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Essential Guide to Charango Pricing

The price of a charango depends on a number of factors, which relate first and foremost to the type of instrument, but also to the materials from which it is made, the luthier who makes it, and the place of manufacture. Knowing the differences that impact the final cost of a charango is very important when you are looking for a particular instrument. If you are traveling in South America and want to buy a quality instrument, this is important in order to avoid running into scams.

To better understand the price ranges, you need to familiarize yourself with three macrocategories into which charangos made by luthiers are divided: studio instruments; semiprofessional instruments; and concert instruments. In Bolivia, you can also easily find cheaper instruments, which are usually found in the market areas of the main cities: unfortunately, they are little more than souvenir articles for tourists and they present various problems, starting with durability and intonation. Our advice is to always go to reputable and highly recognized luthiers, who are the only ones who can guarantee an instrument that will withstand atmospheric changes and offer high technical characteristics.


Bolivia is the major center of charangos production. Making a rough estimate, it can be said that at least 80 percent of the charangos produced worldwide come from Bolivia! Also being a country with a developing economy, it still maintains relatively affordable prices when compared to other South American states. The reason for this fervent production is that lower quality instruments are often sold to other countries, destined to be distributed in markets and stores in various Peruvian, Argentine or Chilean cities. Sometimes they are even passed off as fruits of local production, but are sold at a clearly higher price.

In Bolivia, gli strumenti da studio hanno un costo che oscilla fra i 100 ed i 350 dollari. Gli strumenti semiprofessionali costano fra i 300 ed i 550 dollari. Per gli strumenti da concerto, invece, ci si può aspettare di pagare fra i 600 ed i 1000 dollari.

In Bolivia, studio instruments cost between $120 and $380. Semi-professional instruments cost between $400 and $630. For concert instruments, on the other hand, one can expect to pay between $600 and $1,300.


Argentina has established itself as a major producer of charangos due to the great success of one particular instrument, the Argentine ronroco. Currently, especially in Buenos Aires and the northern provinces (Salta, Jujuy) there are several luthiers producing a wide range of instruments. The best known and sold, especially abroad, is precisely the ronroco. However, there is now a particular aesthetic for the instrument that departs from the classical Bolivian charango and tends to seek more modern forms and less traditional decoration. The studio instruments found in Argentina are actually often made in Bolivia and resold at a premium cost: as a result, they are not very worth the price compared to others. They range in cost from $200 to $350. Semi-professional instruments cost between $500 and $700 while for concert instruments, they go up to $1,800 to $2,000.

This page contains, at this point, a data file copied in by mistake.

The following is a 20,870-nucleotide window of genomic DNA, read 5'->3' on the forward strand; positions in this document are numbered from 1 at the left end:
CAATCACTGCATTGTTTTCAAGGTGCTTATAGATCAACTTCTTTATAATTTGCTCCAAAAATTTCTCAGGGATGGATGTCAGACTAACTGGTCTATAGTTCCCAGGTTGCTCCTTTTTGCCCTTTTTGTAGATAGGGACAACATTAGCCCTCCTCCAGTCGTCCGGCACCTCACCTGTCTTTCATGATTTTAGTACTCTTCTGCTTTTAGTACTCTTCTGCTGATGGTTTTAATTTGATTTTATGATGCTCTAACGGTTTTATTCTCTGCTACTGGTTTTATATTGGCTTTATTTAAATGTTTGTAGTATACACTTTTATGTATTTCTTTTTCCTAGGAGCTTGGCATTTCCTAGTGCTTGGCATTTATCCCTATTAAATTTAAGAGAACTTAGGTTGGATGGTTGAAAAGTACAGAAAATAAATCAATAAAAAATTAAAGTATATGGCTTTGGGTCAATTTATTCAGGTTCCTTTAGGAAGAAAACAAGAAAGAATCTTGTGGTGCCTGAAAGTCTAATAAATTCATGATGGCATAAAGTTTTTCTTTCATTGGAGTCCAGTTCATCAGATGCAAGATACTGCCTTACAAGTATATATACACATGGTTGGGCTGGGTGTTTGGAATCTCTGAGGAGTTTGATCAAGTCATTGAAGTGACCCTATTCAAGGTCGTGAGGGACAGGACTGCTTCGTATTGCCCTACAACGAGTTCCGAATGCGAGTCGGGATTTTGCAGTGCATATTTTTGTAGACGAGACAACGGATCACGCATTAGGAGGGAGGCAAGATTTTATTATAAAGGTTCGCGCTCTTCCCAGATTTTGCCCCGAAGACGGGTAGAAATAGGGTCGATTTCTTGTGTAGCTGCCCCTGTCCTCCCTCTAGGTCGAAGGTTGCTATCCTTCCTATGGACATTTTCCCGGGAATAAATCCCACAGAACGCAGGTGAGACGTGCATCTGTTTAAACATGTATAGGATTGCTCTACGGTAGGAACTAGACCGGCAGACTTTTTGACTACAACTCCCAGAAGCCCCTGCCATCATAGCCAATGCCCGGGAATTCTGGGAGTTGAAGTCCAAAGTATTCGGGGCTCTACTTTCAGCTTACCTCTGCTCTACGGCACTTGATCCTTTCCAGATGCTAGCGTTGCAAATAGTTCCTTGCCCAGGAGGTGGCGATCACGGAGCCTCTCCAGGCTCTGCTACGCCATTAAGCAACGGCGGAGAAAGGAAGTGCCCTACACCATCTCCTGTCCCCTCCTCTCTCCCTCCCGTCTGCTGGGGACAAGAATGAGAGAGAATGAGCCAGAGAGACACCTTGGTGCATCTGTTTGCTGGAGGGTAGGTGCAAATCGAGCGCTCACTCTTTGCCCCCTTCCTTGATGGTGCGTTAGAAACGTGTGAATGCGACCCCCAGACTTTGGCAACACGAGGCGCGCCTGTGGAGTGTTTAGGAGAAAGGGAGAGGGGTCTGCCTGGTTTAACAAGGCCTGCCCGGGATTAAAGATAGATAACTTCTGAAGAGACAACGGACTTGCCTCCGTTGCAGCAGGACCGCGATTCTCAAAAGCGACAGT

Dopo la Bolivia, si tratta del Paese con il maggior mercato di strumenti. Sebbene la maggior parte di questi non sia effettivamente prodotta qui, ma in Bolivia, esistono alcuni liutai di grande pregio e soprattutto esiste una splendida variante del charango, il charango peruviano.In Perù i prezzi sono maggiori e soprattutto per gli strumenti di fascia medio-bassa non sono convenienti.  Qui gli strumenti da studio hanno un costo che oscilla fra i 150 ed i 400 dollari. Gli strumenti semiprofessionali costano fra i 400 ed i 600 dollari mentre per gli strumenti da concerto bisogna di pagare fra i 700 ed i 1000 dollari.


Chile, like Argentina, is one of the countries in which the spread of the charango has created a very strong culture and in which the aesthetic taste has developed its own variant. Chilean Andean music has also taken on such peculiar forms over the years that it has defined a true ‘Chilean sound’ on the charango. The instruments have adapted to this taste.

In Chile studio instruments are almost always of Bolivian origin and cost between $150 and $350. Semi-professional instruments cost between $400 and $800, while concert instruments cost up to $1,200.


If you are in the United States or Europe, buying a charango from Bolivia to South America has the disadvantage that you have to include shipping and import costs, which greatly increase the final cost of the instrument. In fact, shipping a standard charango with a case can cost between $90 and $250, depending on the place of origin and the courier, and customs duties must be added to this. All this discourages the purchase of cheap instruments, because sometimes the total cost of shipping can even exceed the value of the instrument itself! Furthermore, shipment times can range from 15 days to two months, depending on the forwarding agent or possible problems and mishaps, and there is always the risk of the instrument arriving damaged as a result of impacts, customs checks or other incidents (unfortunately I speak from experience).

Actually, there is an alternative to buy a new charango, ronroco or accessories, safely, quickly and at unbeatable prices: these are the instruments on sale on the shop. These are instruments personally selected from the workshops of the best and most reliable Bolivian luthiers. In addition to being carefully chosen to guarantee the highest quality, these instruments have an advantage: they are already in Italy, so costs and shipping times are negligible. Take a look: there are always new instruments on the way.

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